The State of the Union: Past and Present
In Washington’s first State of the Union, he highlighted some of his concerns, “Among the many interesting objects which will engage your attention that of providing for the common defense will merit particular regard. To be prepared for war is one of the most effectual means of preserving peace.” Washington is, of course, advocating for an increased number of soldiers and officers here. The State of the Union was, and is, one of the best way of directing people's attention.
George Washington delivered his State of the Union speeches in person, something Thomas Jefferson would change with his first State of the Union address in 1801. Jefferson delivered his State of the Union as a written address, and it would continue that way, with a few exceptions, until Woodrow Wilson took office. Wilson reintroduced delivering the State of the Union as a formal address in 1913.
In modern times, the State of the Union is mainly used to frame the president’s upcoming agenda. It’s one of the most important political events of the year, and one of the few times the president, Congress, and the joint chiefs of staff are all in the same room together. It’s also a political event that the general public will watch, being aired on every major media outlet with commentary to proceed and follow. State of the Unions get people talking, and they can make or break a president's effort to sway both Congress and his constituents in one direction or another.
In some notable State of the Union moments, we've seen President Nixon address the Watergate scandal, stating in January of 1974, "I believe the time has come to bring that investigation and the other investigations of this matter to an end. One year of Watergate is enough." It wasn't until August 9, 1974 that Nixon resigned.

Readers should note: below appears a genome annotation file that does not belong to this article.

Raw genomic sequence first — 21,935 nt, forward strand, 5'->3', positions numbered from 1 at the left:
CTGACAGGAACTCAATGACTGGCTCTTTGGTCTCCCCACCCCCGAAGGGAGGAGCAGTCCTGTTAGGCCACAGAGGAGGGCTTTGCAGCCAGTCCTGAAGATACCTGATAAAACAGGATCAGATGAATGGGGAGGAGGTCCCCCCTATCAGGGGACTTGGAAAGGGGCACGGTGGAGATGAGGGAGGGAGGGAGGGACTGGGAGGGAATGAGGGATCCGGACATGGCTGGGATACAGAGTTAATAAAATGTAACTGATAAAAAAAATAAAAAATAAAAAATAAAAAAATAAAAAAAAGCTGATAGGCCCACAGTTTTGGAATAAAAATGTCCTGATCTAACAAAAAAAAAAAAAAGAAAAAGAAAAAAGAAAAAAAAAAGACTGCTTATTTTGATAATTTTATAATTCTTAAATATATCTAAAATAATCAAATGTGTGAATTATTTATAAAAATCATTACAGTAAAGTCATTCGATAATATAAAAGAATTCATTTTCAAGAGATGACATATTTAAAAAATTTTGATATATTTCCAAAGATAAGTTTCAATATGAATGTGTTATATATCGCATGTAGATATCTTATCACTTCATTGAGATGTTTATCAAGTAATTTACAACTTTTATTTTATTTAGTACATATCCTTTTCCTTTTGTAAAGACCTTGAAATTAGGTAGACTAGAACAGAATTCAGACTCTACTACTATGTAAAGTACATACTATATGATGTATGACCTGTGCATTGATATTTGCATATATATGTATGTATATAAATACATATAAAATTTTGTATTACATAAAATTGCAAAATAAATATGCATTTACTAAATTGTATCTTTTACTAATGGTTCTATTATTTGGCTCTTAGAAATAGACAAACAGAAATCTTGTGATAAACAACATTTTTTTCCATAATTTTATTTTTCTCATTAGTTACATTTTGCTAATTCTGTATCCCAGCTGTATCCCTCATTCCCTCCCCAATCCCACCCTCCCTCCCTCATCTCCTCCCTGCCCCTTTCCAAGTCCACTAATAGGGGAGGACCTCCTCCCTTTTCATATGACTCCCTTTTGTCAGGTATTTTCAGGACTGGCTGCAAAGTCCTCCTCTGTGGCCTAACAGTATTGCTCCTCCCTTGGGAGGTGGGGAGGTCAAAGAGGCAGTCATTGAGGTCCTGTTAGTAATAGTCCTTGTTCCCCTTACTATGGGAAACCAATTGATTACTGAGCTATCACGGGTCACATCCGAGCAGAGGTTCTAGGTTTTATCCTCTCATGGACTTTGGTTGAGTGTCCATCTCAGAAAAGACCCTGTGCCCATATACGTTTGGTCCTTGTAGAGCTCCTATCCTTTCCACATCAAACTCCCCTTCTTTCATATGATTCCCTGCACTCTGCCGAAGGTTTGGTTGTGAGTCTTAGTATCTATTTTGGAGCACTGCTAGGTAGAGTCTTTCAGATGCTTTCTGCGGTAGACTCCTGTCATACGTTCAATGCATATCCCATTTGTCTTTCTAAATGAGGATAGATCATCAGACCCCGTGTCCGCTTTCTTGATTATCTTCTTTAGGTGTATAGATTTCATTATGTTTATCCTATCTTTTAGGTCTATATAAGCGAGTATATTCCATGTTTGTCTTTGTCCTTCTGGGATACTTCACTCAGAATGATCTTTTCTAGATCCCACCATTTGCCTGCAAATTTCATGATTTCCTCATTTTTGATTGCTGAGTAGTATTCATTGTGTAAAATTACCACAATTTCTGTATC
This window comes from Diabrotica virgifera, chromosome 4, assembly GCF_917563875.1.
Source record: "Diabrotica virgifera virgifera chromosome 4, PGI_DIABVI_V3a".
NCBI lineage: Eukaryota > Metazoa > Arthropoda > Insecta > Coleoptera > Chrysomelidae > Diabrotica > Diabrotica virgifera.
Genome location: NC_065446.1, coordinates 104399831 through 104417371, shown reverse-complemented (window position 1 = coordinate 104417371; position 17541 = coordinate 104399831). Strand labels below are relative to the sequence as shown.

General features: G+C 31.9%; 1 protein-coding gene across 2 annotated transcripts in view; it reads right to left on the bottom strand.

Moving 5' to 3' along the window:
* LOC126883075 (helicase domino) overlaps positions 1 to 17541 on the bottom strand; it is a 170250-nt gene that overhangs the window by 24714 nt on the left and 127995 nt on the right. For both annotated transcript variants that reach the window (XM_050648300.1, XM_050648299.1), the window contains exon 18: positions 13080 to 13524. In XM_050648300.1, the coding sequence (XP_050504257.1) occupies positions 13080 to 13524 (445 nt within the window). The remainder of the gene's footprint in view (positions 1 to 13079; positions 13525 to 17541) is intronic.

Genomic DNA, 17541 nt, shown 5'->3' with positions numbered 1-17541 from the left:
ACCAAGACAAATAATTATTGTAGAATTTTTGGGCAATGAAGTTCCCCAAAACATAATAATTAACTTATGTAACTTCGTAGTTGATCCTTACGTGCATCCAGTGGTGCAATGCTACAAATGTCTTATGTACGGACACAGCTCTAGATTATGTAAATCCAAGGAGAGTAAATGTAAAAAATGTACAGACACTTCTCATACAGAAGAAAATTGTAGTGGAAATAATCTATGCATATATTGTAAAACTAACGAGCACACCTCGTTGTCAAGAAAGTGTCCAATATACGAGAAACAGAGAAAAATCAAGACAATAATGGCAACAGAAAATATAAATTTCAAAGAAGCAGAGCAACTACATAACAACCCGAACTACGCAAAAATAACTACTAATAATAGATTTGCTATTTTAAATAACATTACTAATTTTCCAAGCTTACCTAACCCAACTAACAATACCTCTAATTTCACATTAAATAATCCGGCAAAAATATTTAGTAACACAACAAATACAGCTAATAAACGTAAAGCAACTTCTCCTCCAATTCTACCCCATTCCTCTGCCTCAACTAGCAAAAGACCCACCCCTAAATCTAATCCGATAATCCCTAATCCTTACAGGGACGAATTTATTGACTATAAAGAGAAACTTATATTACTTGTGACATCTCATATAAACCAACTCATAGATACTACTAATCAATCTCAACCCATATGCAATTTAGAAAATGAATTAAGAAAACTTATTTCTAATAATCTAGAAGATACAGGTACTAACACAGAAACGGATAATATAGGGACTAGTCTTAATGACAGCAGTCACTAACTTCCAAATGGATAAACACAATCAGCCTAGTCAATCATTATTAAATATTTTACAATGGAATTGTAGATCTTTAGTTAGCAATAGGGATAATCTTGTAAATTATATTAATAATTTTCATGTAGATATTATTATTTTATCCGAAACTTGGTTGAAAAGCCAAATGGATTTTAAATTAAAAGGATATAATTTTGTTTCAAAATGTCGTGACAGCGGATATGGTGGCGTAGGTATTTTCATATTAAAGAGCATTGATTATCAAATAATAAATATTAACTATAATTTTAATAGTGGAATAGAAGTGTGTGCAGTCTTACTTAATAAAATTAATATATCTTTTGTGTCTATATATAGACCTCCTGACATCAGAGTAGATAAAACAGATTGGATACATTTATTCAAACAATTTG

In his 1941 State of the Union address, FDR stated:
"In the future days, which we seek to make secure, we look forward to a world founded upon four essential human freedoms. The first is freedom of speech and expression—everywhere in the world. The second is freedom of every person to worship God in his own way—everywhere in the world. The third is freedom from want—which, translated into world terms, means economic understandings which will secure to every nation a healthy peacetime life for its inhabitants-everywhere in the world. The fourth is freedom from fear—which, translated into world terms, means a world-wide reduction of armaments to such a point and in such a thorough fashion that no nation will be in a position to commit an act of physical aggression against any neighbor—anywhere in the world."
And in his January 2002 address, President George W. Bush addressed terrorist threats stating, "the price of indifference would be catastrophic."
The Nobel Laureate Lectures
Even though the art of public speaking often appears endangered, one safe haven from the gradual degradation of speech is the Nobel laureate lectures given each year.
Perhaps the best testament to the power of language and words comes from Toni Morrison’s Nobel lecture:
“Be it grand or slender, burrowing, blasting, or refusing to sanctify; whether it laughs out loud or is a cry without an alphabet, the choice word, the chosen silence, unmolested language surges toward knowledge, not its destruction. But who does not know of literature banned because it is interrogative; discredited because it is critical; erased because alternate? And how many are outraged by the thought of a self-ravaged tongue?”
Morrison's parents helped foster her ideas of culture by telling her African American folk tales when she was young.
Jimmy Carter also gave a lecture as a Nobel laureate in 2002. He is the only president to get the Peace Prize for his work after leaving office. Carter was recognized for his attempts in finding “peaceful solutions to international conflicts, advancing democracy and human rights, and promoting economic and social development.”
In his lecture he argued that:
“War may sometimes be a necessary evil. But no matter how necessary, it is always an evil, never a good. We will not learn how to live together in peace by killing each other's children.”
Indeed, public speaking is a powerful tool. Lately there’s been a revival of lecture circuits and speeches with programs like TED Talks breathing new life into speech-making. Our discussion today didn't reach to famous speeches from the likes of Dr. Martin Luther King Jr., but we'd love to hear from you. Have a favorite quote from a State of the Union address, Nobel lecture, or other famous speech? Share it with us in the comments below.